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Wills and Trusts

WILLS AND TRUSTS ARE NOT REGULATED BY THE FINANCIAL CONDUCT AUTHORITY

What is a Will?

A Will is a legally binding document that determines who should manage the distribution of your estate in the event of your death and who will be the beneficiaries.

Most people delay writing a Will believing it's something you need to do when you get older or if you are particularly wealthy. In fact, the Government estimate that almost two thirds of people in the UK die without writing a Will, meaning they die intestate. If this happens, it is the Government who determines who should inherit the estate under the laws of intestacy and the next of kin would need to apply for ‘letters of administration’. So people who you may not have chosen yourself could benefit more than the people you love the most.

So the question is, ‘do I need a Will?’ Well, if you want to decide who will take care of your children and ensure your loved ones are provided for after your death, then the simple answer is YES.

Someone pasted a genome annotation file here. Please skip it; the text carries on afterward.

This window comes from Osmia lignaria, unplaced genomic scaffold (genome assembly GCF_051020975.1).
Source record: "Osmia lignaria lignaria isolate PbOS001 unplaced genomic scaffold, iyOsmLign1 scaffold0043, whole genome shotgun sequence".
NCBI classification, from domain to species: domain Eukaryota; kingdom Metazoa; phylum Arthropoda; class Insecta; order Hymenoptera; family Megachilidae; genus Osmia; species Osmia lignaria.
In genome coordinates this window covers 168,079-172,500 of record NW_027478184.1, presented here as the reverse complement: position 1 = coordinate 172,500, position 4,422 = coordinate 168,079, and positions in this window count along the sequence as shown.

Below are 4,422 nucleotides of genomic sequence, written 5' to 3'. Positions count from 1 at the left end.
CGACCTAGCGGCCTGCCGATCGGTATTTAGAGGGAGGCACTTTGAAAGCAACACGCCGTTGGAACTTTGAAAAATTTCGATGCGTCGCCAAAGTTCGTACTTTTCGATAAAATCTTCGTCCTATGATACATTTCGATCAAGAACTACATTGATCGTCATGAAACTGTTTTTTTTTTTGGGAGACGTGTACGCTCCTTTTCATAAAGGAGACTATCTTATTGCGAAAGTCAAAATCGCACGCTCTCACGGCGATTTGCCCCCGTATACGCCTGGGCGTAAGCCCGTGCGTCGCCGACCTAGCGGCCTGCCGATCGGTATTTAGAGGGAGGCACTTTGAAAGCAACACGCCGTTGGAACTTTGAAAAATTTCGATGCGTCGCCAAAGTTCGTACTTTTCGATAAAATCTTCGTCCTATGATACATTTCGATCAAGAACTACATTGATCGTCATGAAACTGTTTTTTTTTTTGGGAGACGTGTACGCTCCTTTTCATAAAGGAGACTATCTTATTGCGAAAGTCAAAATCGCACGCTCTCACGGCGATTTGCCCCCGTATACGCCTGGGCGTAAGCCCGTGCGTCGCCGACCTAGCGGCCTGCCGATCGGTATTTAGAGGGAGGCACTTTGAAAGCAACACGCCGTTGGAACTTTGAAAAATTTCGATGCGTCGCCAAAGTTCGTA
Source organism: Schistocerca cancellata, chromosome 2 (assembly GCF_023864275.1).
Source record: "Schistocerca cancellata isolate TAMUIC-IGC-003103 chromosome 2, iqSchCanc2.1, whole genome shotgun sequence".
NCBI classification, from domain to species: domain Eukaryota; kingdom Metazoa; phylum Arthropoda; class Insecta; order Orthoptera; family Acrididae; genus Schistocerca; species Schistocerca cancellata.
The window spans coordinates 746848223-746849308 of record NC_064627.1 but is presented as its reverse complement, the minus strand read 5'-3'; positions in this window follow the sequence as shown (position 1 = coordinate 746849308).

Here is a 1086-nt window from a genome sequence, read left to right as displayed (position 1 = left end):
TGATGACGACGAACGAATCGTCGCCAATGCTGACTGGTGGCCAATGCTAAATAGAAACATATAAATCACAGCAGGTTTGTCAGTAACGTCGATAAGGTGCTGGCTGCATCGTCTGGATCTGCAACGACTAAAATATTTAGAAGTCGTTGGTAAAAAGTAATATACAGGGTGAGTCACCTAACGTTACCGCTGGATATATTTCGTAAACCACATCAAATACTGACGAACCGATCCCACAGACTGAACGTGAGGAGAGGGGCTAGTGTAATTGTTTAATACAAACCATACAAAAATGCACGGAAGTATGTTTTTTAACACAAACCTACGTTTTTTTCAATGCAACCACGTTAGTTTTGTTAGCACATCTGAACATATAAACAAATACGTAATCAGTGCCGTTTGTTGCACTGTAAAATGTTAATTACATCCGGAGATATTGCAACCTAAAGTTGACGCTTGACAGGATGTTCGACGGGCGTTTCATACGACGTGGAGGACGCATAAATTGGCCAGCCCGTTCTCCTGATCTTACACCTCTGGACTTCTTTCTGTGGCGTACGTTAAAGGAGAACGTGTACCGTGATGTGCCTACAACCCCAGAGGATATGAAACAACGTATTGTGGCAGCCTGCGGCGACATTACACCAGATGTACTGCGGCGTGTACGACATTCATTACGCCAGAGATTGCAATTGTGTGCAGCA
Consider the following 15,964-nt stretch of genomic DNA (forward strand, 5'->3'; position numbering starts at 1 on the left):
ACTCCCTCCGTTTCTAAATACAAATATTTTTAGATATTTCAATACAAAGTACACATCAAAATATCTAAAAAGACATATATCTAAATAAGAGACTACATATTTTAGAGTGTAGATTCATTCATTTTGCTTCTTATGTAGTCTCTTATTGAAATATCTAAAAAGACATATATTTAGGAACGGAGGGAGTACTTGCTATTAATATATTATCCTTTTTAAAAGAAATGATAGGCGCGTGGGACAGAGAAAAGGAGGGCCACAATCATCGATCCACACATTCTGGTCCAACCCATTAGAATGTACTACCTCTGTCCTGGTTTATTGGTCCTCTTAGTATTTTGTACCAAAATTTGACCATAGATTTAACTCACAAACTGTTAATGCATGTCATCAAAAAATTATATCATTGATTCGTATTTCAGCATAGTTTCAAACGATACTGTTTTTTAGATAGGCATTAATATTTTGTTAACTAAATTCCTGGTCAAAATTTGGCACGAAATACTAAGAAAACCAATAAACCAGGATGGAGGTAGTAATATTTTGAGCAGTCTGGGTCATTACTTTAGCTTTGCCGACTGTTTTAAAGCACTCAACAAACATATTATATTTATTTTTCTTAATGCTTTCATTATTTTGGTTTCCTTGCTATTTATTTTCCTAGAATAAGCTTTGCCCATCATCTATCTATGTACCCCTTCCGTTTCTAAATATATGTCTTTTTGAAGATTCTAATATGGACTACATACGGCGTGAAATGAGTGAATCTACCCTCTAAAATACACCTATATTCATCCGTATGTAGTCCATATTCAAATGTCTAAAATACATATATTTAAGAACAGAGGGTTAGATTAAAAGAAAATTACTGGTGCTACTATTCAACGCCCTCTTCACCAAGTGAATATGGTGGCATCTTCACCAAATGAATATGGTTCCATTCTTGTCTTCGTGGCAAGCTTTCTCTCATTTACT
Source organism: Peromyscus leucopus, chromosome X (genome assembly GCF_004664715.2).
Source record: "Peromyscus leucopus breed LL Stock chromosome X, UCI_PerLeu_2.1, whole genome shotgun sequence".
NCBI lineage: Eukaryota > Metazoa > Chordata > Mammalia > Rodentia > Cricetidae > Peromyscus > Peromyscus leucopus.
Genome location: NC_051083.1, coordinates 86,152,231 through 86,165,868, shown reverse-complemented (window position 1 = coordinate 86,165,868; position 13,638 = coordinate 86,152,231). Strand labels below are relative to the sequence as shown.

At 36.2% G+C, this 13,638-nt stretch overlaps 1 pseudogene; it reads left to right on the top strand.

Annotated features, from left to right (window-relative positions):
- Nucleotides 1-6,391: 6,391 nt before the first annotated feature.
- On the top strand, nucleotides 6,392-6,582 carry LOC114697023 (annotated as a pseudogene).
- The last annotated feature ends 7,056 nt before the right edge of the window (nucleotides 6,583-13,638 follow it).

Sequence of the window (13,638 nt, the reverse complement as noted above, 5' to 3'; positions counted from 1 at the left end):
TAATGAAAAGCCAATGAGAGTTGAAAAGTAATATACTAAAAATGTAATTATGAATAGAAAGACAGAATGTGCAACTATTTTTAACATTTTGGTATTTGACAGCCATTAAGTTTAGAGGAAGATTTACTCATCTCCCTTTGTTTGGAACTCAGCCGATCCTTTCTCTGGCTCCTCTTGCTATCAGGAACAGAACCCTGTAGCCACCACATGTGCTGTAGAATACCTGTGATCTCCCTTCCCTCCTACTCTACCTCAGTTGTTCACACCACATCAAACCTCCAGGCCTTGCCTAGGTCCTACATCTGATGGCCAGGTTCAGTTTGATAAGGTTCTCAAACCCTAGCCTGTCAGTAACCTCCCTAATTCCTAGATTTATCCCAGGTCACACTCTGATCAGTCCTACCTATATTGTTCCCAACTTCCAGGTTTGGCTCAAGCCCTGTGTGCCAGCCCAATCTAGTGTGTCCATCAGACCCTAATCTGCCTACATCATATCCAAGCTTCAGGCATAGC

Trusts

A Trust is a legal arrangement whereby a person (a Trustee) is made legally responsible for the assets of another (a Settlor). The role of the Trustee is to ensure the chosen beneficiaries receive the assets in accordance with the Settlor’s wishes.

Many people use Trusts as effective estate planning to avoid lengthy probate, to reduce the impact of inheritance tax and to ensure that the proceeds are paid to the right people as quickly as possible.

There several different assets that can be written into Trust. These are:

  • Property and land
  • Financial assets
  • Life insurance
  • Personal property

If you would like more information about Wills or Trusts or think you could benefit from speaking to an estate planner, please get in touch today. We will then be able to refer to you a Third Party provider who will be able to go through your options with you.*

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*Neither Fresh Financial Consultants Ltd nor First Complete Ltd is responsible for any advice provided by a Third Party

Trusts are not regulated by the Financial Conduct Authority